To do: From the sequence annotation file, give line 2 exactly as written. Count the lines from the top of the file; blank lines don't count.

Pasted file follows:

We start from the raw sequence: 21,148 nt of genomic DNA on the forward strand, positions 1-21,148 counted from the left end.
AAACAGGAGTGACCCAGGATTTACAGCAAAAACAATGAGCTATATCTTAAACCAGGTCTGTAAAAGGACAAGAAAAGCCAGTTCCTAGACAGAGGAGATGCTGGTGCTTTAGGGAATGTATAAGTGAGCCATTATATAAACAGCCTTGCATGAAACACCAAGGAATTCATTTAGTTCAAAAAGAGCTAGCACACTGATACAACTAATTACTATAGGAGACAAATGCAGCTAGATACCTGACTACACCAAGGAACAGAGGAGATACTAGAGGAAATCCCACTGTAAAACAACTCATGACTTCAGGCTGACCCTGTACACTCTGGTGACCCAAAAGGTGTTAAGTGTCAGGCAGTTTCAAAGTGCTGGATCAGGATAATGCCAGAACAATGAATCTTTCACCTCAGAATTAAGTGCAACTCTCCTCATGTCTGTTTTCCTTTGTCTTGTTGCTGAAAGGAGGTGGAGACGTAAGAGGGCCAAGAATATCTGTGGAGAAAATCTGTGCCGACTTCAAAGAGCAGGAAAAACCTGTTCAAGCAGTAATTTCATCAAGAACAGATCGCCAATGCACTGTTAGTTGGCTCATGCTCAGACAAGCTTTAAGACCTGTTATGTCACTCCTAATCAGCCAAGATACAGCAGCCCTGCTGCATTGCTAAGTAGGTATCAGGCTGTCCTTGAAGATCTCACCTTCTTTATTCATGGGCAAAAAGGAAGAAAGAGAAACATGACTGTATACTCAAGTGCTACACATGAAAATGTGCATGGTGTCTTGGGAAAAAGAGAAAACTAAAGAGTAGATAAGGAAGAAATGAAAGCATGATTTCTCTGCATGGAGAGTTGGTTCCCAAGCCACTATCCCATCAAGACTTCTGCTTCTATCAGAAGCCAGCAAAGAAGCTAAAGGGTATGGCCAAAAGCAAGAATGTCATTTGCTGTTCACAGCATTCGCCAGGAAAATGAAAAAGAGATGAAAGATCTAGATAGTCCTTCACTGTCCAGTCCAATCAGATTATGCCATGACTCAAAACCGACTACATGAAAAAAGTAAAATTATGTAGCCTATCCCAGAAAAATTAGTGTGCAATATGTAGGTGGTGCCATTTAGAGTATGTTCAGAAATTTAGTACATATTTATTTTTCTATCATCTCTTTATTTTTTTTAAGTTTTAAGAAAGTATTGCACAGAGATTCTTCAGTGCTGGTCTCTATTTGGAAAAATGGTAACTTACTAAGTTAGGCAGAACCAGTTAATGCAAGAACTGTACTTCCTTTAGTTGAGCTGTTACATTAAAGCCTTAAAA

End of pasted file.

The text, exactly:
AAACAGGAGTGACCCAGGATTTACAGCAAAAACAATGAGCTATATCTTAAACCAGGTCTGTAAAAGGACAAGAAAAGCCAGTTCCTAGACAGAGGAGATGCTGGTGCTTTAGGGAATGTATAAGTGAGCCATTATATAAACAGCCTTGCATGAAACACCAAGGAATTCATTTAGTTCAAAAAGAGCTAGCACACTGATACAACTAATTACTATAGGAGACAAATGCAGCTAGATACCTGACTACACCAAGGAACAGAGGAGATACTAGAGGAAATCCCACTGTAAAACAACTCATGACTTCAGGCTGACCCTGTACACTCTGGTGACCCAAAAGGTGTTAAGTGTCAGGCAGTTTCAAAGTGCTGGATCAGGATAATGCCAGAACAATGAATCTTTCACCTCAGAATTAAGTGCAACTCTCCTCATGTCTGTTTTCCTTTGTCTTGTTGCTGAAAGGAGGTGGAGACGTAAGAGGGCCAAGAATATCTGTGGAGAAAATCTGTGCCGACTTCAAAGAGCAGGAAAAACCTGTTCAAGCAGTAATTTCATCAAGAACAGATCGCCAATGCACTGTTAGTTGGCTCATGCTCAGACAAGCTTTAAGACCTGTTATGTCACTCCTAATCAGCCAAGATACAGCAGCCCTGCTGCATTGCTAAGTAGGTATCAGGCTGTCCTTGAAGATCTCACCTTCTTTATTCATGGGCAAAAAGGAAGAAAGAGAAACATGACTGTATACTCAAGTGCTACACATGAAAATGTGCATGGTGTCTTGGGAAAAAGAGAAAACTAAAGAGTAGATAAGGAAGAAATGAAAGCATGATTTCTCTGCATGGAGAGTTGGTTCCCAAGCCACTATCCCATCAAGACTTCTGCTTCTATCAGAAGCCAGCAAAGAAGCTAAAGGGTATGGCCAAAAGCAAGAATGTCATTTGCTGTTCACAGCATTCGCCAGGAAAATGAAAAAGAGATGAAAGATCTAGATAGTCCTTCACTGTCCAGTCCAATCAGATTATGCCATGACTCAAAACCGACTACATGAAAAAAGTAAAATTATGTAGCCTATCCCAGAAAAATTAGTGTGCAATATGTAGGTGGTGCCATTTAGAGTATGTTCAGAAATTTAGTACATATTTATTTTTCTATCATCTCTTTATTTTTTTTAAGTTTTAAGAAAGTATTGCACAGAGATTCTTCAGTGCTGGTCTCTATTTGGAAAAATGGTAACTTACTAAGTTAGGCAGAACCAGTTAATGCAAGAACTGTACTTCCTTTAGTTGAGCTGTTACATTAAAGCCTTAAAA